This post is a brief look back at some of the biggest stories on the zoning/policy/development beat of 2012. It’s determined in part by which stories were clicked most by PlanPhilly readers and in part by what I, in my limited wisdom, have decided are the “most important.” I’ll be around these parts a bit more often in 2013, so if there are particular topics you’d like to see covered more, just get in touch.
1. The thing about a policy is that it pretty much brings to bear whatever it doesn’t prohibit. And since Philadelphia’s new zoning code, enacted in August after a four-year reform effort, didn’t prohibit City Council from changing its rules—what policy could?—it was sort of asking to be messed with.
As zoning reform was wrapping up around this time last year, City Council asked for a clause to be added to the code calling for various city agencies to issue a report on the one-year anniversary of its enactment to assess how its various provisions are working. But because of some changes Council made this fall, we’ll never know how some of the new code’s provisions might have worked. Not everyone got what he or she wanted in the new zoning code, after all. The latter half of this year was, apparently, for those who didn’t.
2. For a few days in September, it looked like the code’s requirement for a 50-foot stream buffer might be diluted. Nobody is willing to publicly claim responsibility for the suggestion that the buffer be reduced to 25 feet, against the advice of the Water Department and state Department of Environmental Protection, but the suggestion was definitely made. Environmental groups pushed back, and eventually a citywide stream buffer of 50 feet was put into effect.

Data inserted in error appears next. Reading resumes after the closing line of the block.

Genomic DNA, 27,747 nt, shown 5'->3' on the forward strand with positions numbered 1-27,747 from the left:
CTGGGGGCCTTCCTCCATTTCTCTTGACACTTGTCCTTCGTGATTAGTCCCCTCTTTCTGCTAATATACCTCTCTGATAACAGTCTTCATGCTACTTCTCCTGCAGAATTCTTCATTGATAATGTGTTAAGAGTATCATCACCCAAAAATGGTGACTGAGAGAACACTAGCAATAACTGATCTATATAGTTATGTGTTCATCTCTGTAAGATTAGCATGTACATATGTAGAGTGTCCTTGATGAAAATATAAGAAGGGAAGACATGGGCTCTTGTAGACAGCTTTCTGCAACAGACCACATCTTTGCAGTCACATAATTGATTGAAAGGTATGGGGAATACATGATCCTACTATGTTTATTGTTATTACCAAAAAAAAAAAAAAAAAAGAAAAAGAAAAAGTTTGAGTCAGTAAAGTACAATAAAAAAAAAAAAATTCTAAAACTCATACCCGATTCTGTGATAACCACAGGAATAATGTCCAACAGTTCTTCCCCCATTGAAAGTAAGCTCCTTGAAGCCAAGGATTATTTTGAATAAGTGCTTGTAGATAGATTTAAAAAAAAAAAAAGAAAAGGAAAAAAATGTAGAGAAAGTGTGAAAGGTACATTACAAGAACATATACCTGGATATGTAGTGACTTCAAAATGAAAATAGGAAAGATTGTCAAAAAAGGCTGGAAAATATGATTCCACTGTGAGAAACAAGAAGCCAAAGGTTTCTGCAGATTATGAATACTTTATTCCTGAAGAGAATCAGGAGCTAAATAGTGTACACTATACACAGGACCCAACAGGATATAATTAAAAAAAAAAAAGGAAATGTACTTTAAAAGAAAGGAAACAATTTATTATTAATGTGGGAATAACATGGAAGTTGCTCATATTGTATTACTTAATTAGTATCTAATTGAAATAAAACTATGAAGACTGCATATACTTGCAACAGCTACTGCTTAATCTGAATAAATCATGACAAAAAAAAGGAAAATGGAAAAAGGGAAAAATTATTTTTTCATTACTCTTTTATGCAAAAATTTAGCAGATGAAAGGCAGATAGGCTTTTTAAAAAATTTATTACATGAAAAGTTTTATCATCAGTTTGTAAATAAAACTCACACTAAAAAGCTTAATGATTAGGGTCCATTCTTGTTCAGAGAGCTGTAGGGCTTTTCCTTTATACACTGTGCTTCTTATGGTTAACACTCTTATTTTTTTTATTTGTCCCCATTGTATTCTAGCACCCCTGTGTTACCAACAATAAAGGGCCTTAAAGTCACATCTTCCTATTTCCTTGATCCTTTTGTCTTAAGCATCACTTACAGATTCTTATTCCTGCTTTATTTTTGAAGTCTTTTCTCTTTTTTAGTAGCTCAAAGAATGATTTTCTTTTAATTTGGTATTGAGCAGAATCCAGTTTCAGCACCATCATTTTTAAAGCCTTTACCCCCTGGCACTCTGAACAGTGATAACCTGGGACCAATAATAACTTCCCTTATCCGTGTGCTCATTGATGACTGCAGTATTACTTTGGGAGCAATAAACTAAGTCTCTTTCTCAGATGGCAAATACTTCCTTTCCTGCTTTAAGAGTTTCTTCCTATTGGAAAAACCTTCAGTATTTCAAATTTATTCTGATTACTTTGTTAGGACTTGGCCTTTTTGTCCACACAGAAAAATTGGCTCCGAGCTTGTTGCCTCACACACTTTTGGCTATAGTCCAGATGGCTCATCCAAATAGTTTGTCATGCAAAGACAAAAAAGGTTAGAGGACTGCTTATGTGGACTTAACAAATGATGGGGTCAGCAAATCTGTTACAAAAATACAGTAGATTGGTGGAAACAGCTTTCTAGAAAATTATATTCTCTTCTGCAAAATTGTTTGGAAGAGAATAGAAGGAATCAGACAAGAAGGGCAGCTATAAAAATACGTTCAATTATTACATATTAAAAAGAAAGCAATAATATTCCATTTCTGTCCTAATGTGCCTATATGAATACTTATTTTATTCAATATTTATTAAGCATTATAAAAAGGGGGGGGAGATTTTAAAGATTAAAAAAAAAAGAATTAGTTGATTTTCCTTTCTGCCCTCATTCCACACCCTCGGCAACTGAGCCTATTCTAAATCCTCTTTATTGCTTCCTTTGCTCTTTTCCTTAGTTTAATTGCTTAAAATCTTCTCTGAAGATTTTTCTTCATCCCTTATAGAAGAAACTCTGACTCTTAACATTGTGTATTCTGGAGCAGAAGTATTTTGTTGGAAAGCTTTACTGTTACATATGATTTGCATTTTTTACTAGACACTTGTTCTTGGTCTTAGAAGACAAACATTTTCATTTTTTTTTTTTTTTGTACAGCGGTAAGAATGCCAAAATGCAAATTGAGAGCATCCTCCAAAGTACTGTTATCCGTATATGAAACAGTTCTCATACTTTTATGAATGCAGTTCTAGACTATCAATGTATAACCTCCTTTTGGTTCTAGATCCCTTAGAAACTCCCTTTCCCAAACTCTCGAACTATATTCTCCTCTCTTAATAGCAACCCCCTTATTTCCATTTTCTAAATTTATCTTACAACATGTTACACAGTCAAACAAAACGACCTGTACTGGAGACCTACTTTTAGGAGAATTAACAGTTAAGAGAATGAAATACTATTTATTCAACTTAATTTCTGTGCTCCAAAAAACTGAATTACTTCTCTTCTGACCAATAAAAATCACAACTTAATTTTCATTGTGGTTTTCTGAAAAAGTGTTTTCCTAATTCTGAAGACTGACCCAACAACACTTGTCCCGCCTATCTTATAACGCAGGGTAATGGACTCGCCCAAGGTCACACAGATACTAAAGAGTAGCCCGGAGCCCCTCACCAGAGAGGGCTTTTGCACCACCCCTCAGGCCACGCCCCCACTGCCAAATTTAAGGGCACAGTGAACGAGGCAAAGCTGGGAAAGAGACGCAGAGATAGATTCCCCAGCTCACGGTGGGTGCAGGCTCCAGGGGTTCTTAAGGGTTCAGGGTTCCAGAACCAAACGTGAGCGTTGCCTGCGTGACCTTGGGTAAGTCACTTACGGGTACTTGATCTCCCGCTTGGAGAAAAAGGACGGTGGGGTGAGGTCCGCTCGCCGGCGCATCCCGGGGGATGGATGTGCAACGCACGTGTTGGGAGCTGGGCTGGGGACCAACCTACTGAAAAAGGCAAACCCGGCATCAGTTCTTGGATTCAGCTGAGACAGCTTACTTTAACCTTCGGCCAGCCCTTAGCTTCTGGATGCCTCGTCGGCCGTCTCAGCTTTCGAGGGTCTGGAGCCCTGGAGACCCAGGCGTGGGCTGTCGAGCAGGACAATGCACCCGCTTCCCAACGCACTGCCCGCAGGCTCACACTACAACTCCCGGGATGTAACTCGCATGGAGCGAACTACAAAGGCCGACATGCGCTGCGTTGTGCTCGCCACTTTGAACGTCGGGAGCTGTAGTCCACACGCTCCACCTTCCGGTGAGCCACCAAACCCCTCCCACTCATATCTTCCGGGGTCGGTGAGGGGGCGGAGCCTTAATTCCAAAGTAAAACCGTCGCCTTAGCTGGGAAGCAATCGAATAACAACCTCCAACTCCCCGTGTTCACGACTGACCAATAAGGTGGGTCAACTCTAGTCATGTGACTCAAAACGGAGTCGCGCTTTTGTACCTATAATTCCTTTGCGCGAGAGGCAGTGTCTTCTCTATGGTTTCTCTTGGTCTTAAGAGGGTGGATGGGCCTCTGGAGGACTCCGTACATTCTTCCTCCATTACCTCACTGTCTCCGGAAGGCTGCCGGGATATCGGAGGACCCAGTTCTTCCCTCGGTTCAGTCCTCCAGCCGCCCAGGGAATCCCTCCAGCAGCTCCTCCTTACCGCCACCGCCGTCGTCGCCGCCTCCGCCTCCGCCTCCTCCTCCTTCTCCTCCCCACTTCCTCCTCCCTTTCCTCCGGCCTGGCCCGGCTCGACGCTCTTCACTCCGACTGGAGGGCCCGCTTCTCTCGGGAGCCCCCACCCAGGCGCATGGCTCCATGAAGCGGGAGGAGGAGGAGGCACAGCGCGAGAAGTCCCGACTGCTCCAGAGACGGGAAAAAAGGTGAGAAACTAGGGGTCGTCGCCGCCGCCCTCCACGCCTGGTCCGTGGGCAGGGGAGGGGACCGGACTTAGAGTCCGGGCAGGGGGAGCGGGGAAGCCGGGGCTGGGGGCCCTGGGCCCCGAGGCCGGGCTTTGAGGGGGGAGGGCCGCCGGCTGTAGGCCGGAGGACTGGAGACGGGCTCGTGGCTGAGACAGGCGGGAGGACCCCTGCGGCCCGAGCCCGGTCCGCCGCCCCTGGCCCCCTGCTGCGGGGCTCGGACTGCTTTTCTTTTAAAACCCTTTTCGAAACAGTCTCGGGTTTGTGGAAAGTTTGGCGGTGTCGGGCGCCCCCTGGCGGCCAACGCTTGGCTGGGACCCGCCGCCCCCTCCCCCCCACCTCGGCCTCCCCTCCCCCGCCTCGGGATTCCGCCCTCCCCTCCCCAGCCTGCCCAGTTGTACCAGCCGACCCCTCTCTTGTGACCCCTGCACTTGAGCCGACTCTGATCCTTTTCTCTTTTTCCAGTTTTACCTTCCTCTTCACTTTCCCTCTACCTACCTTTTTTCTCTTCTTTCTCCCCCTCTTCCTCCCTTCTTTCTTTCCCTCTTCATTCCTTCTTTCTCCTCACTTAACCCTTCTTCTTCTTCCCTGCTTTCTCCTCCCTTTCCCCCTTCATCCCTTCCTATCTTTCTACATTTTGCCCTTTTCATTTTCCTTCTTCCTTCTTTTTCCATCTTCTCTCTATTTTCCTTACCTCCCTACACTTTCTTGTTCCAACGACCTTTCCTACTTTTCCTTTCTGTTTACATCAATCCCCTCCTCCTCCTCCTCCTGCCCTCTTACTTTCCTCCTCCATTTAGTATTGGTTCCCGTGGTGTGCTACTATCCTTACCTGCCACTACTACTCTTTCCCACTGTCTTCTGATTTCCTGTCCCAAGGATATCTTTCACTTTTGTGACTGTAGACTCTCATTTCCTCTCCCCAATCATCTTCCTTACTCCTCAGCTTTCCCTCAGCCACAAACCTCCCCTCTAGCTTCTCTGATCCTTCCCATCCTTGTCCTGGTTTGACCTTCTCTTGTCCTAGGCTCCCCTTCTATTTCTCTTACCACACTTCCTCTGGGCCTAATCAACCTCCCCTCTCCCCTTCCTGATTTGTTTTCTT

3. The question of parking is far from resolved. The Zoning Code Commission agreed to lower the minimum amount of parking required in many areas of the city and to remove it altogether in other areas. The idea, in a very small nutshell, is to let developers determine how much parking should go in different areas without incentivizing car ownership from a policy angle. But it’s yet to be seen whether this city has the will to find out what that looks like. 5th-District Councilman and Council President Darrell Clarke has already amended the zoning code to require parking in portions of North Central where the new code had none. Councilwoman Jannie Blackwell has suggested she’ll do the same for parts of her district.
4. Back in the spring, Councilwoman María Quiñones-Sánchez introduced a bill that would have stymied the development of a planned project at the site of the former St. Boniface Church, in Norris Square. Norris Square Civic Association, the developer on the project, protested. Things got tense, for a minute, but eventually NSCA and the Councilwoman came to an agreement. NSCA lowered the number of proposed residential units, and construction is underway.
5. Finally, a number of interesting projects have been proposed this year. A mixed-use development is taking shape on a vacant block at 17th and Carpenter. Developers Brown Hill revived their proposal for a 16-story apartment complex at 205 Race Street. Ensemble Real Estate wants to disregard the 100-foot height limit of the Master Plan for the Central Delaware for a condo building it has proposed on Piers 34 and 35.
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